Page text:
At one point I thought: if these guys were from Illinois or even Tacoma and not Nova Scotia, they would have been the band that The Strokes were trying to be. They look cool, they don’t really have to move, they play flawlessly, they have cool names, they came from an art school…though anyone in this building would likely shoo away this premise. It’s likely untrue anyways; the fact that Sloan is a band from Canada who never properly made it across the border should not force us to forge their entity by comparing them to groups who did.

The sardonic and reservedly ecstatic Chris Murphy, the guy who taught Scott Pilgrim how to move, did most of the talking (and moving really), itself a standard of Sloan’s concerts. The band’s signature instrument switch up was eagerly awaited and greeted with long groaning calls for Slooooooan while Murphy and Scott changed positions, but it diverted from the preferred lineup featuring the group’s Andrew Scott whose fills snapped the songs out of transition. The band’s sound tech, a lone ranger in a checkered shirt who re-upped Pentland with different guitars and accommodated this instrument switch and one back, and who joined the crowd in a side stage cheer for an encore at 11:40 PM, deserves honorary credit.

The best material was predictably the most well-known. “The Rest of My Life,” “The Good in Everyone,” anything off of Twice Removed, and yes, “Money City Maniacs” seemed to please the casual fans the same as the super. Shortly sweet tracks made anything over five minutes feel like Dark Side of the Moon, though the concert’s 90 minutes including one encore whizzed by. “Underwhelmed” closed out the show to commemorate Sloan’s belated thirtieth birthday, which was pushed nine months. “Underwhelmed” was the first song the band played in concert at NSCAD School of Art and Design where they had formed in 1991.

An Intimate Night with Sloan was everything fans should expect it to be.


Check out video of Sloan playing "Underwhelmed" here.

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An Intimate Night With Sloan (11/13)

City:
Toronto, ON
Venue:
The Phoenix Concert Theatre
Promised Show Time:
9:30 PM
Actual Show Time:
10:33 PM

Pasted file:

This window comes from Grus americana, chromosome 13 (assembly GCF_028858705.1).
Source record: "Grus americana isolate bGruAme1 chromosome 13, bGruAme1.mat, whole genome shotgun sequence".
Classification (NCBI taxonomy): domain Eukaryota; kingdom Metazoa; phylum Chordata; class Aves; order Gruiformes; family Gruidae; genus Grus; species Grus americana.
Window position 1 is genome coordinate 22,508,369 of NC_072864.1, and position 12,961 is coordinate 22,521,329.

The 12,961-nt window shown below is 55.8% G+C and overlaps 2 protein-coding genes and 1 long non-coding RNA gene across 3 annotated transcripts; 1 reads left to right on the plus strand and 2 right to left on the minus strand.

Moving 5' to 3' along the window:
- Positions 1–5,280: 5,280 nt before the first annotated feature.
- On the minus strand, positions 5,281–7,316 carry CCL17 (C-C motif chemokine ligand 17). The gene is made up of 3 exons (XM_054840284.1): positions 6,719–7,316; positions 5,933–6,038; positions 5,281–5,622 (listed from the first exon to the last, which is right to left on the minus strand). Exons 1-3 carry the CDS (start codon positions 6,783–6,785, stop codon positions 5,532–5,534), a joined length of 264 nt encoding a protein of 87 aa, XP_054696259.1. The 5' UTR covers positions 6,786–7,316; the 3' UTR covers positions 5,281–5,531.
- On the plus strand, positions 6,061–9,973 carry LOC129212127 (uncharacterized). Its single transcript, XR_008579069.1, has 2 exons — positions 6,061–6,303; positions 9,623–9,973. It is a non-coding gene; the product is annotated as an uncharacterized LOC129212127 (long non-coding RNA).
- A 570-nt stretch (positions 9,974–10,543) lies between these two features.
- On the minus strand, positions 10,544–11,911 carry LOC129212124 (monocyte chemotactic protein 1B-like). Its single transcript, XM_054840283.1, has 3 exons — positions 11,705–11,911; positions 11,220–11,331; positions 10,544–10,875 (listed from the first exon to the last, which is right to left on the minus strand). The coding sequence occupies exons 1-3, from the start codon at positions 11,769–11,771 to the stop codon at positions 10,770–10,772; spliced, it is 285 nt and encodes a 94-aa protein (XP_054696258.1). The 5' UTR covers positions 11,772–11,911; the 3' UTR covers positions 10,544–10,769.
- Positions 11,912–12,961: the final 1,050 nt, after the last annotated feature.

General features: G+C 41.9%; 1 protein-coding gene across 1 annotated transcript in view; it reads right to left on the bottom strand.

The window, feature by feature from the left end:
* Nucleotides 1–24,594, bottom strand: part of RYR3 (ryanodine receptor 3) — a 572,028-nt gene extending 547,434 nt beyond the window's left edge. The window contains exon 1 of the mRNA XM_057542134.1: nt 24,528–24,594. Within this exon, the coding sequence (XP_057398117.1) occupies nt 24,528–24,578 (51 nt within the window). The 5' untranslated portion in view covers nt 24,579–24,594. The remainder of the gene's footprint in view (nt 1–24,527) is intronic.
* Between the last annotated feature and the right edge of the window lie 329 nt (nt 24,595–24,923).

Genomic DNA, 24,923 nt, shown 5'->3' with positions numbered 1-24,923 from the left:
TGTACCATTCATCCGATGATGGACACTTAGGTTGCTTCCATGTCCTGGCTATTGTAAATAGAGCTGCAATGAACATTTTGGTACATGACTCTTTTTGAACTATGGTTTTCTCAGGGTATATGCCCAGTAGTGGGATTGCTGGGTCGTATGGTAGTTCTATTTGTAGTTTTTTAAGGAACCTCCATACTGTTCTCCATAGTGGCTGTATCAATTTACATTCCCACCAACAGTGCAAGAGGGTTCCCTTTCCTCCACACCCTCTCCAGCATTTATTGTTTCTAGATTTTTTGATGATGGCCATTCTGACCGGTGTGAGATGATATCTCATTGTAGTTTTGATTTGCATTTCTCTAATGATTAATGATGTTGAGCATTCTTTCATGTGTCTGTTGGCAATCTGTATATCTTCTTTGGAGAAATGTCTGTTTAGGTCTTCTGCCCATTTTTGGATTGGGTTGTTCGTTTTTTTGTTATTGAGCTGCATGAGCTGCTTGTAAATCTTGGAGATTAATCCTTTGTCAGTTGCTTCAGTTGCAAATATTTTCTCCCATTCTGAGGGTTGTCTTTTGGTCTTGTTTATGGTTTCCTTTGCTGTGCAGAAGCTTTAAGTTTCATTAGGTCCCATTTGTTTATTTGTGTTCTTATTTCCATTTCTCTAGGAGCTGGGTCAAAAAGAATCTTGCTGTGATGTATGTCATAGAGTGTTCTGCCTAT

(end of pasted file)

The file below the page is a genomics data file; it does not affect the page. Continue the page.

Duration:
84 min
Opening Acts:
nope.
Overall Score:
B+

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When my parents and other people who don’t like being called boomers, ask me to explain what an algorithm is, there are two words that usually get a slow nod of understanding from the technologically digressive – “Robot Butler.”

It’s the computer “thing” that makes sure that with the limited time that you have, the things that you enjoy will shoot to the top of your feed, or play next, or even send you a notifying prompt to get you and keep you on said apps. Ahem Cadbury, fetch me more photos of Sade//

As someone who's spent all of their remembered life hunting down music to cater to the friend and reader, my response to the Spotify algorithm which not only informs how the streaming giant sends content to our homepages, but selects songs based on the last one when the infinity button is pressed… often equates to rude laughter in short bursts.

For example, I played “Werewolves of London” once on Halloween weekend; since then, the algorithm has played it following any pre-80s song that reaches the end of its cue. Try it: play something by Alanis Morissette and then count the 90s and 2000s female singer songwriters and female-led bands it then churns out – everything from No Doubt to Blondie to Sheryl Crowe to Donna Lewis. Spotify’s objective of automatic curation fails to mimic how fans actually consume music. In other words, at no point do I ever feel compelled to only listen to music by female or male singers, that’s not how I think.

Take Sloan for example, now 30 years a beloved indie rock institution on home base, but that never received adequate marketing in the States despite being on Geffen, a label who strong hold on 90s rock could only be explained by having both Guns N Roses and Nirvana on its roster. Their sound, rooted in the powerful melodic ear of Big Star, the subtle humour of Weezer, and the playbook from nearly every important 60s and early 70s pop act, seemed tailor-made to American Gen Xers when the band was at the height of their powers.

Sloan’s reputation as a Canadian band can only be linked to their origins here and the boundaries that came from operating within this country during their era, conditions that were indeed more limiting in a pre-internet, pre-Arcade Fire distribution model. Still, play a Sloan song and the next things Spotify will likely play are Barenaked Ladies, Sam Roberts Band, Sarah McLachlan, Feist, Our Lady Peace, and Matthew Good Band. Eight artists who have very little, if anything to do with each other sonically.